Marion Woodman in the Pregnant Virgin taught me to ask, “What was my feeling in that situation, not my emotions, my feeling?” She explains the difference between The Negative Mother complex and Mother Archetype who urges a women to go into the forest alone to listen to her inner self and find healing in nature. This echoes the Handless Maiden’s story when she flees alone into the forest and finds healing. Later in the story she heals her helplessness due to her silver hands with the spontaneous act of plunging her helpless hands into the water and saving her son who had fallen and would have drowned. Holding her son her hands come out of the water totally healed, teaching us how the spontaneous act of compassion can heal, “life serving something greater than one’s self.”

I think Jung created and opened a door for us to walk through by his work that includes psychology, fairy tales, myth, art and religion. Jung weaves these subjects together to explore human consciousness. I believe this provides a bridge or a series of avenues for us to explore that we did not have before him. 

One of these avenues has to be a way to rethink, retool, rewrite, and to explore how women have been silenced and disempowered though the ages. By exploring this we can then take off the blindfolds we have all been wearing for some 3000 years and begin to see how we might create a world where women and men, not threatened by each other, can work together, complementing each other. There is too much work for all of us to do at this time to preserve peace, the ecology of earth (Gaia: earth as a living organism), and to begin to seriously help the impoverished people of the earth. 

We only waste time upholding the patriarchal mind-set we have inherited. On the contrary, we must read people like Mary Beard, Cambridge classics scholar and author whose latest book, Women and Power writes, “we need to look a lot more carefully at our cultural assumptions about women’s relationship to power.” And “If there is a cultural template, which works to disempower women, what exactly is it and where do we get it from?” And we must listen to Marion Woodman, “In an age addicted to power and the acquisition of material possessions, the creative purpose must have something to do with the one thing that can save us – love for the earth, love for each other.”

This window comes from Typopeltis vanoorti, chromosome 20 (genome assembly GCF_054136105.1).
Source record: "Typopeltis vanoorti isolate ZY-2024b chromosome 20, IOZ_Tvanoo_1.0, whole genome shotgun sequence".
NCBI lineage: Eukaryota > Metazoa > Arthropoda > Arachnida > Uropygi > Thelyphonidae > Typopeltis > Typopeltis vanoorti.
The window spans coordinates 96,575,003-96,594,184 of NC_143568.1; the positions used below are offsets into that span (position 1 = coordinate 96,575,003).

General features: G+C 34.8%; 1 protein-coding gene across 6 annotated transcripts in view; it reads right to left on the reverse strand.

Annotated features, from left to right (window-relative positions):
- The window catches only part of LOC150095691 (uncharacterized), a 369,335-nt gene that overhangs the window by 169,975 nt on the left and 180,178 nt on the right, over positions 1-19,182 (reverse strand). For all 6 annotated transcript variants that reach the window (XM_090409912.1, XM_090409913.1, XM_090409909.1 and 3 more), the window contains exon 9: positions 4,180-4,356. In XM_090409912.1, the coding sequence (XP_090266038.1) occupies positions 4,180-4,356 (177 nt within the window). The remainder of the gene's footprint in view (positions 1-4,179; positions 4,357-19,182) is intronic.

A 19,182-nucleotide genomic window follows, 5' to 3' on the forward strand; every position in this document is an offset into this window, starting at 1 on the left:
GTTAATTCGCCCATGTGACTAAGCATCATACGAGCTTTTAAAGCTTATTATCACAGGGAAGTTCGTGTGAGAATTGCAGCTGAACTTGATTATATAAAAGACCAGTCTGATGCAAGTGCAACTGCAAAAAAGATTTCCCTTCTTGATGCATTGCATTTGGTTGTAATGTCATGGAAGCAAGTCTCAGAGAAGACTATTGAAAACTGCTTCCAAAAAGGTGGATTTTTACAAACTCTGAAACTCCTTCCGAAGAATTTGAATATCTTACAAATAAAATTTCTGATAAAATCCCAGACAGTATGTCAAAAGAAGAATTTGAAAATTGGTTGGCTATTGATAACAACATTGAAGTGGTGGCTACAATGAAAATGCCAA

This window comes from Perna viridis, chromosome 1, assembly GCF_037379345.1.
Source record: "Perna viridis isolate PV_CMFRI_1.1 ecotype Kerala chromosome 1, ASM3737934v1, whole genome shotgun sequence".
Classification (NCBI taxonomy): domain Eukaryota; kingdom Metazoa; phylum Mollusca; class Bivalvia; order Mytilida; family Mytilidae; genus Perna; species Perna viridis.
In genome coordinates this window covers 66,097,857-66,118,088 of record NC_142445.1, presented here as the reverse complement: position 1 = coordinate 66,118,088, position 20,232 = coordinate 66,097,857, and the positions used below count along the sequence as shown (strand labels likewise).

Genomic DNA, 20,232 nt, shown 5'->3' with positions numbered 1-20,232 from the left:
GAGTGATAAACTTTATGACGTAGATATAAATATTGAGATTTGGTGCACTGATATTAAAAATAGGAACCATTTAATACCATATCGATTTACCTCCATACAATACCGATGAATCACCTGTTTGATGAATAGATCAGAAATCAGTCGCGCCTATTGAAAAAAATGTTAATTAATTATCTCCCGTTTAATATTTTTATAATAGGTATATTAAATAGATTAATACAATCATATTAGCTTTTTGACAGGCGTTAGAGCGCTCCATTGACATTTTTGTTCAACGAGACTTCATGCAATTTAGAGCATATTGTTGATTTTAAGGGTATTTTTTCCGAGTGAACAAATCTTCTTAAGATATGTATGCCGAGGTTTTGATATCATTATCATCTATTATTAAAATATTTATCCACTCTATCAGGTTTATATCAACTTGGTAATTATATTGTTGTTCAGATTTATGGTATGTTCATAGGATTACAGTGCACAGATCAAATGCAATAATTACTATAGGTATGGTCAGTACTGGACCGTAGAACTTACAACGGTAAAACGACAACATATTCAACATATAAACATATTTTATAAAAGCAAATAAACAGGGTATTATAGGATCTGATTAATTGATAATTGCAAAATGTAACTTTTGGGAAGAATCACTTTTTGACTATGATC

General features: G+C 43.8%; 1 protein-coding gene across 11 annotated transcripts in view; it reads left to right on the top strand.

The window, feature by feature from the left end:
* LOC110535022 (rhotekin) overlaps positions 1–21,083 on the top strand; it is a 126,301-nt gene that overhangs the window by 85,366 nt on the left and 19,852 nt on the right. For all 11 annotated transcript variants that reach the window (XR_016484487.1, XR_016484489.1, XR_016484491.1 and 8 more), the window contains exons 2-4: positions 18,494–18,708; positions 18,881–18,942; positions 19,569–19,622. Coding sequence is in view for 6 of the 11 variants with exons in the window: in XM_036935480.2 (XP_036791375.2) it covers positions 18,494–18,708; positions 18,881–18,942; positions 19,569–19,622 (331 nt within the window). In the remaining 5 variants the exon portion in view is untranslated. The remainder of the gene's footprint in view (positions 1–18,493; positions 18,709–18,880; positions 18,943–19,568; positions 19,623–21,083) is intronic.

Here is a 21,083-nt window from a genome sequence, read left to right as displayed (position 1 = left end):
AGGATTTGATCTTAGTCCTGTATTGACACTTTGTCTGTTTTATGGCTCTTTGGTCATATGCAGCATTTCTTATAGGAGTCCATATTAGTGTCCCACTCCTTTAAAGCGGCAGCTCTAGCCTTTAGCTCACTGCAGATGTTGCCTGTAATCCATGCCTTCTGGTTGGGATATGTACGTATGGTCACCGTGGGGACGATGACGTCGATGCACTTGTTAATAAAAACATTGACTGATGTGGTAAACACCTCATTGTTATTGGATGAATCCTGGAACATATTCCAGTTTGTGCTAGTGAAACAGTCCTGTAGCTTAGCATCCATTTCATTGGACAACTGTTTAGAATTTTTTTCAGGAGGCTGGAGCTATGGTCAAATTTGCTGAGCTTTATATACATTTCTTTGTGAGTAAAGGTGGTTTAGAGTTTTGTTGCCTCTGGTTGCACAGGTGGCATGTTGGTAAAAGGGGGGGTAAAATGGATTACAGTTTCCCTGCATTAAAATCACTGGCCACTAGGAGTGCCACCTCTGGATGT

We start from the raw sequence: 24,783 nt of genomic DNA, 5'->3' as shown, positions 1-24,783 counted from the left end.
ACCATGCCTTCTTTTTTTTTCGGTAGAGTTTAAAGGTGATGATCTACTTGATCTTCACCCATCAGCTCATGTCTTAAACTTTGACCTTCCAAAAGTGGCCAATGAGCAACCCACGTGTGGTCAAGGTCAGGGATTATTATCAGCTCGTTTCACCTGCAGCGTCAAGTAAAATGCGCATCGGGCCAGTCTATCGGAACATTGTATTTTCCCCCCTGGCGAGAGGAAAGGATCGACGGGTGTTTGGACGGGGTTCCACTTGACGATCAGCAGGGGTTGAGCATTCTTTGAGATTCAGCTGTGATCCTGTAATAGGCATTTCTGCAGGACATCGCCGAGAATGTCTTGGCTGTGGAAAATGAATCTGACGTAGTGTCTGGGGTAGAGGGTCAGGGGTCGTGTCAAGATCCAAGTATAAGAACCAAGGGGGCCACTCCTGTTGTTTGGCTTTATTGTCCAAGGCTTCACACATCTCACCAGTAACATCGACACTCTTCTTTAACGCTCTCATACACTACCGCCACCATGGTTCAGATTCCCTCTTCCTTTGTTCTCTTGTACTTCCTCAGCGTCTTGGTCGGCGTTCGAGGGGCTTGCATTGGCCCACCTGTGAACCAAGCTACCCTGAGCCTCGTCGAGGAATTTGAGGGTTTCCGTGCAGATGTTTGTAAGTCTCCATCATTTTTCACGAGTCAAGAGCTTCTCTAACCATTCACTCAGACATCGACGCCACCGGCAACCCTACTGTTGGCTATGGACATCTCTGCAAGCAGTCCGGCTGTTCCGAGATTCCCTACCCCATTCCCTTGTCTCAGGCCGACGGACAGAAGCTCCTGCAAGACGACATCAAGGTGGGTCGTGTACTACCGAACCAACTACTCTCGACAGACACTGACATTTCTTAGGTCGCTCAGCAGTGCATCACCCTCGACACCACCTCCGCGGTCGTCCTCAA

So, this is a small start. A new beginning for me to address this subject matter and I think the Jung Society is one place for us to begin.

Pat Silbert, M.F.A. has lived and worked in the Washington area for more than forty years. As a graphic designer, she was assistant Art Director at the Office of Economic Opportunity, then turned to painting full time. She still is painting, currently a partner at Waverly Street Gallery in Bethesda, her paintings evoking the natural world, the river, trees, and Buddhist iconography. Along the way Silbert earned a degree in women’s psychology and an M.F.A. in writing. She facilitated a healing-clay workshop for five years at a women’s shelter in Washington, D.C., and also gave this workshop in numerous healing centers in the U.S. and in Findhorn, Scotland. Silbert also has taught basic nutrition at the Washington School for Girls in S.E., D.C. She has been married for over forty years and is close to her two daughters and three grandchildren.


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The Jung Society of Washington is a 501(c)(3) tax-exempt organization, a nonprofit educational institution. Our IRS form 990 is available upon request. Although many of the Jung Society's programs involve analytical psychology and allied subjects, these offerings are intended, and should be viewed, as a source of information and education, and not as therapy. The Jung Society does not offer psychoanalytical or other mental health services.